With four returning starters, and the prospect of a sixth straight season of improving their win total, the Braves are in especially good position to kick off the next MVC dynasty — but they won’t let a good place in a preseason poll tell them that.
“We don’t really talk about [preseason polls] at Bradley,” Gorski said. “… It’s a tough league. We play against great teams every night. It’s just, control what you can control.”
Northern Iowa strives for more Iowa-sized statements
Last season featured shades of UNI’s potential for greatness as it picked up Iowa bragging rights by defeating all of its other in-state Division I opponents — Iowa, Iowa State and Drake — for the first time in school history.
But there’s still plenty of room for improvement, and the Panthers have been on the right track for some time. In the past 12 seasons, they’ve finished over .500 in Valley play, and in the past 11 seasons, they’ve won 17 or more games (last season they finished 18-11). From 2016 to 2018, they appeared in every MVC Tournament title game, but haven’t won it all since 2011.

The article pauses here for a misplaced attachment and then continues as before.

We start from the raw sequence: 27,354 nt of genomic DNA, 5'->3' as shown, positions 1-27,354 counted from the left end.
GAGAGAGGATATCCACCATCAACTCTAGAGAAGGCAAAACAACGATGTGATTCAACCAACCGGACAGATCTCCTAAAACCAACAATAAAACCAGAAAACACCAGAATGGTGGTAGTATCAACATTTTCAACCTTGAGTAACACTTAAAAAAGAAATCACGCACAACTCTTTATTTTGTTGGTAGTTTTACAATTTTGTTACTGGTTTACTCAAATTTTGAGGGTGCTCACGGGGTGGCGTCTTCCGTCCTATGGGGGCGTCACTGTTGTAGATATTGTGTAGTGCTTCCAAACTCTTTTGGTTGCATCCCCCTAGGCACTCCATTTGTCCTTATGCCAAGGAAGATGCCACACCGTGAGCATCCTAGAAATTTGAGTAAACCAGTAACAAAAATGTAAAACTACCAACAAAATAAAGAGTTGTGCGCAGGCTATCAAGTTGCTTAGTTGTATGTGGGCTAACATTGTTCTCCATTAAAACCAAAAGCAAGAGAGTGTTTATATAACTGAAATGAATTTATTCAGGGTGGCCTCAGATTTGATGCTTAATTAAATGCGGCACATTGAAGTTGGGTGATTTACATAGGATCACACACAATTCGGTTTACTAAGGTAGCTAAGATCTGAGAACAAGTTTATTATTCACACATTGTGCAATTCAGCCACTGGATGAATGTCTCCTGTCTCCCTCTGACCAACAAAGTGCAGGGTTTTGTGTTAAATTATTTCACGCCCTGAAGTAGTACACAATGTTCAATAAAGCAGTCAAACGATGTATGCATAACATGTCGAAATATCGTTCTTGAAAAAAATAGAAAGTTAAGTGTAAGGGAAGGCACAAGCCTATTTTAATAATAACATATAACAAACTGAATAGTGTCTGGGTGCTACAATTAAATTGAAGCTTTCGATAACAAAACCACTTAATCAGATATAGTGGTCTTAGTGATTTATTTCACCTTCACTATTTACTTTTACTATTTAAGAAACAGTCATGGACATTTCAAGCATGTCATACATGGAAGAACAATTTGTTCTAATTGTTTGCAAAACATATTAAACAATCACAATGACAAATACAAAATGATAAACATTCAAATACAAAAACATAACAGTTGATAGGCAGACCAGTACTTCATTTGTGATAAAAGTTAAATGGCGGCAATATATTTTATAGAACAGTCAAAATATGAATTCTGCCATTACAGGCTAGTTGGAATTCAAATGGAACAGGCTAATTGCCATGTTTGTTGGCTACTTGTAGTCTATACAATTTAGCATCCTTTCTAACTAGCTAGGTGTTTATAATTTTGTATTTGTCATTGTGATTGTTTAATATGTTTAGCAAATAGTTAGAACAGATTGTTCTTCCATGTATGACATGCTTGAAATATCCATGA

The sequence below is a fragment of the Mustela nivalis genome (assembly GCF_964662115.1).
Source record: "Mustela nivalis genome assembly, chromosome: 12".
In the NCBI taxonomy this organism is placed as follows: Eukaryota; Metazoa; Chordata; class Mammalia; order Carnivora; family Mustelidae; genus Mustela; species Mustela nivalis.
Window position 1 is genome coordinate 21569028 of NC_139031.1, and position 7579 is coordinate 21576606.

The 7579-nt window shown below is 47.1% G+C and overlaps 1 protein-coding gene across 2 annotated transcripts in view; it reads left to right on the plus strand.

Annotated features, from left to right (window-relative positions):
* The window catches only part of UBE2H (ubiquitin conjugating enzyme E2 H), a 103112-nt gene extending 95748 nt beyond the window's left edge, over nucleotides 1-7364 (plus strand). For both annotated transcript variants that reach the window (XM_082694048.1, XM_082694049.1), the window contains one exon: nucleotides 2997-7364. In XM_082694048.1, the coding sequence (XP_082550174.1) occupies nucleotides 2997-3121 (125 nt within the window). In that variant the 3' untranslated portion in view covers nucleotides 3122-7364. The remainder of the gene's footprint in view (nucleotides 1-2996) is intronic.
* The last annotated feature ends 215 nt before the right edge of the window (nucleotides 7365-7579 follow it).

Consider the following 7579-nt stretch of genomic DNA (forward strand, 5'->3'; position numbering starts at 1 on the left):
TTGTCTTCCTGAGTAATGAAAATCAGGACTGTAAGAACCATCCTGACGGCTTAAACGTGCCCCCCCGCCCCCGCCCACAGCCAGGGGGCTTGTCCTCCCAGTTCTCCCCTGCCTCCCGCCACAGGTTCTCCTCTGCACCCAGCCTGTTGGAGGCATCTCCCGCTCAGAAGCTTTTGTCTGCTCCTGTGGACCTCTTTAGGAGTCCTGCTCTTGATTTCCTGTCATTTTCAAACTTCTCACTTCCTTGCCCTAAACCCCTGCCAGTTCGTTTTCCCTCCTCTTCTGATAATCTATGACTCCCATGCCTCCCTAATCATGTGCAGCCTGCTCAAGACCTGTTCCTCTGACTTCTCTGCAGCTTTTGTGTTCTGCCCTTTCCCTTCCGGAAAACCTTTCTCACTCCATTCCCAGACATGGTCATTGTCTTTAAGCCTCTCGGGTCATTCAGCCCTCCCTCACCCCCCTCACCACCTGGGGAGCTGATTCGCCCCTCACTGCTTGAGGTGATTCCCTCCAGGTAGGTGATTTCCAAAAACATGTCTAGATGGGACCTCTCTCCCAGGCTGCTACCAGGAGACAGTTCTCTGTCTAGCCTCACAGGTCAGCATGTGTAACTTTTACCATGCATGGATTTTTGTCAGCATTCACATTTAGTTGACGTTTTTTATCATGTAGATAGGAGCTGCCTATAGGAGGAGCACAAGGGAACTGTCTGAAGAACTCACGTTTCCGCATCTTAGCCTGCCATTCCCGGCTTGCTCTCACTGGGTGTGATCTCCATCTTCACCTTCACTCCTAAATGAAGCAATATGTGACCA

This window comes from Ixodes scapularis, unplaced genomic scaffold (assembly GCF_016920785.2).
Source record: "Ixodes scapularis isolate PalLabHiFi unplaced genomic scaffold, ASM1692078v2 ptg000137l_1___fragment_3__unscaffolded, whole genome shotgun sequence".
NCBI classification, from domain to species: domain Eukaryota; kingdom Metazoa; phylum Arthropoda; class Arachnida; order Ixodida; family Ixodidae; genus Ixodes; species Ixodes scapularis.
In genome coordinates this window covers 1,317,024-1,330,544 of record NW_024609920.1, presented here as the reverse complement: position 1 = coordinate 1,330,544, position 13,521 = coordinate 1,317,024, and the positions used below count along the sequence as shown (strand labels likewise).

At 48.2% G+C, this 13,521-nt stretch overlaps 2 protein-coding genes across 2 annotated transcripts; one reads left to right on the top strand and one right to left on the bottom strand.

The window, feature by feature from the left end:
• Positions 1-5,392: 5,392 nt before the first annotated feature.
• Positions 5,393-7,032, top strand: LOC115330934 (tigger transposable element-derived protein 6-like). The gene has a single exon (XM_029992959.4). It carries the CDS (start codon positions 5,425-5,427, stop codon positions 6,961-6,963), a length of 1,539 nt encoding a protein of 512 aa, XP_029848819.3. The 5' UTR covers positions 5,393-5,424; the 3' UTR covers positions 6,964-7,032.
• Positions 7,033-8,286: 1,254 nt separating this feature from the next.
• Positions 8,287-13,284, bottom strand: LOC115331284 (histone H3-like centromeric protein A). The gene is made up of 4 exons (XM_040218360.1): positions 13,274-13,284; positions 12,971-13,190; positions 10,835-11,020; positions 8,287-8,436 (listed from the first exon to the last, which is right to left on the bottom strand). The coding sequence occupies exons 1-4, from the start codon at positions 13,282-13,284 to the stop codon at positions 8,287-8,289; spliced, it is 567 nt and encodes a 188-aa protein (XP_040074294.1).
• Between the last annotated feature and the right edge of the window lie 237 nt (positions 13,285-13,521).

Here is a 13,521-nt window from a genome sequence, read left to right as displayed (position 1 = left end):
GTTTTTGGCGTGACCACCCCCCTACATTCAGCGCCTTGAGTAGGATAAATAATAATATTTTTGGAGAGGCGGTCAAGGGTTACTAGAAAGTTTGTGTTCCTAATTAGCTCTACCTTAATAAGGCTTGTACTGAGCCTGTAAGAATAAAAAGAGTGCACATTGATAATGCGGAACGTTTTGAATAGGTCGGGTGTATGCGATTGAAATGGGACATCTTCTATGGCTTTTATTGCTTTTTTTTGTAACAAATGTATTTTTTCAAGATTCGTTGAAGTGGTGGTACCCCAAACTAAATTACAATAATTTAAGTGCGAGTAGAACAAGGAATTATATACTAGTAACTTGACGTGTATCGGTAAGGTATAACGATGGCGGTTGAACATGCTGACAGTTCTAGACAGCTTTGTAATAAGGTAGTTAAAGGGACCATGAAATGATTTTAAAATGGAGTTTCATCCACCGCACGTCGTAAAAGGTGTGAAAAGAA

Returning all five top scorers from last season and four starters, headlined by senior Karli Rucker — a 2020-21 preseason all-conference pick — and adding six freshmen, all from Iowa, UNI is in an excellent place to return to that glory.
The potential for ascension also means increased eyes on the women’s game, something the Valley saw in droves last season, with a 260% overall per-game viewing increase, and a 328% per-game increase in games broadcast on ESPN+. Fellow Iowa program Drake also benefited from that success, but when it comes to the Valley holding its own amidst Iowa and Iowa State and Big Ten and Big 12 viewership, respectively, the platform is strong.